It’s not easy to be the orange-haired stepchild in a market that also contains a 27-time champion. The Mets make it harder. Since Wilpon took control of the team in 1987, the club has tweeted more photos of dildos (1) than it has won titles (0).
Wilpon became sole owner in 2002; since then scarcely a year has gone by without a uniquely Metsy catastrophe. Some of the most notable: In ’05, righty Pedro Martínez has said, Wilpon’s son Jeff forced him to start a game despite a toe injury, because he wanted to sell tickets. (Jeff Wilpon has denied that allegation.) In ’07 the team led the division by seven games with 17 to play, then missed the playoffs. In ’09 VP of player development Tony Bernazard tore off his shirt and challenged the Double A Binghamton Mets to a fight. In ’13 the team asked older-women dating site Cougar Life for help promoting third baseman David Wright’s All-Star Game campaign before rescinding the request. In May ’18 Citi Field caught fire while the team was on a road trip. Four months later players fled the Fenway Park visitors dugout midgame to escape a rat.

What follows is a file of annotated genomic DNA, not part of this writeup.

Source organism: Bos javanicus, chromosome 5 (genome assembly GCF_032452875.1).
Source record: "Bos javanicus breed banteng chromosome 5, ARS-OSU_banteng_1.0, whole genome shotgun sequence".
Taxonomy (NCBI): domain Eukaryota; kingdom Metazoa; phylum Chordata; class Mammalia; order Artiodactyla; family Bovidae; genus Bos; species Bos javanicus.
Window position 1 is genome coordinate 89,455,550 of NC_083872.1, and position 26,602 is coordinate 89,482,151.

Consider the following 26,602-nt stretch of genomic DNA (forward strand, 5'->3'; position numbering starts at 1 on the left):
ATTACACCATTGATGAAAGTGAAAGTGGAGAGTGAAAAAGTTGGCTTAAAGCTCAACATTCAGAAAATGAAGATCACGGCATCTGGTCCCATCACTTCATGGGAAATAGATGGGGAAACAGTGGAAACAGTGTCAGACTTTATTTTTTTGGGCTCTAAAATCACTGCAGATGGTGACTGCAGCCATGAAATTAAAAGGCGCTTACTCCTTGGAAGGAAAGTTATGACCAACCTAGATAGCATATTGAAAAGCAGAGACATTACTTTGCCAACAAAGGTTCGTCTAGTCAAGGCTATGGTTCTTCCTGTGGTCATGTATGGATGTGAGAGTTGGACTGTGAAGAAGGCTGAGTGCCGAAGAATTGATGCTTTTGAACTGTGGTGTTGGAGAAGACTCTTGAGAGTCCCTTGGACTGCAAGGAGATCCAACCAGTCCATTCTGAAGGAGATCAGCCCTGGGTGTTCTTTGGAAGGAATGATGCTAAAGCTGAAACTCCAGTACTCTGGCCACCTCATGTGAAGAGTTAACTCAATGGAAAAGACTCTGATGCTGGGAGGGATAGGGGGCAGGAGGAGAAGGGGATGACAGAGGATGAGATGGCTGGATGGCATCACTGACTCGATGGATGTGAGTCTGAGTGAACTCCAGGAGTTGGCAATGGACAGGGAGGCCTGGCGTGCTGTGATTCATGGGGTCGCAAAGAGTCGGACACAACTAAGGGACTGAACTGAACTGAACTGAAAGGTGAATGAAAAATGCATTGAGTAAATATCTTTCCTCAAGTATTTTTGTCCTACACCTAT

In 2019, lefthander Jason Vargas threatened to fight a reporter. It took manager Mickey Callaway two press conferences to hone his apology for cursing at the same reporter. Five days later, the Mets honored two still-living players during the in memoriam portion of the 1969 team reunion. In their apology they misspelled the name of one of the men. Callaway was fired after the season; a year later, The Athletic reported that five women recounted sexual harassment by him. The team replaced him with Carlos Beltrán, then promptly fired him, too, after he was implicated in the Astros’ sign-stealing scandal.
In 2020, the team accidentally posted a video of GM Brodie Van Wagenen—a former agent Wilpon had installed atop his front office—ripping Manfred for his handling of that summer’s racial-justice protests. Wilpon’s statement castigating his top baseball official called him “Brody.”